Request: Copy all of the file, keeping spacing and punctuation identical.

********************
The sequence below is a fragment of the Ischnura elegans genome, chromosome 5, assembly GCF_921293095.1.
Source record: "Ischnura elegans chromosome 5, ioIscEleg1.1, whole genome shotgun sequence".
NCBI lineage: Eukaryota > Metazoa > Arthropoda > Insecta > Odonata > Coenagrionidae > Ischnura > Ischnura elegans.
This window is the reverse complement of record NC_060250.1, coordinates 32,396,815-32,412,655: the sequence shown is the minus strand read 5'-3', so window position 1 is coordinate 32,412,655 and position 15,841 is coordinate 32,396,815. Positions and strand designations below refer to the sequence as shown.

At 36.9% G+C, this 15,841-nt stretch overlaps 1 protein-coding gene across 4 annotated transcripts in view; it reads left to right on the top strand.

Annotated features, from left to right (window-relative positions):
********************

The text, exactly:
The sequence below is a fragment of the Ischnura elegans genome, chromosome 5, assembly GCF_921293095.1.
Source record: "Ischnura elegans chromosome 5, ioIscEleg1.1, whole genome shotgun sequence".
NCBI lineage: Eukaryota > Metazoa > Arthropoda > Insecta > Odonata > Coenagrionidae > Ischnura > Ischnura elegans.
This window is the reverse complement of record NC_060250.1, coordinates 32,396,815-32,412,655: the sequence shown is the minus strand read 5'-3', so window position 1 is coordinate 32,412,655 and position 15,841 is coordinate 32,396,815. Positions and strand designations below refer to the sequence as shown.

At 36.9% G+C, this 15,841-nt stretch overlaps 1 protein-coding gene across 4 annotated transcripts in view; it reads left to right on the top strand.

Annotated features, from left to right (window-relative positions):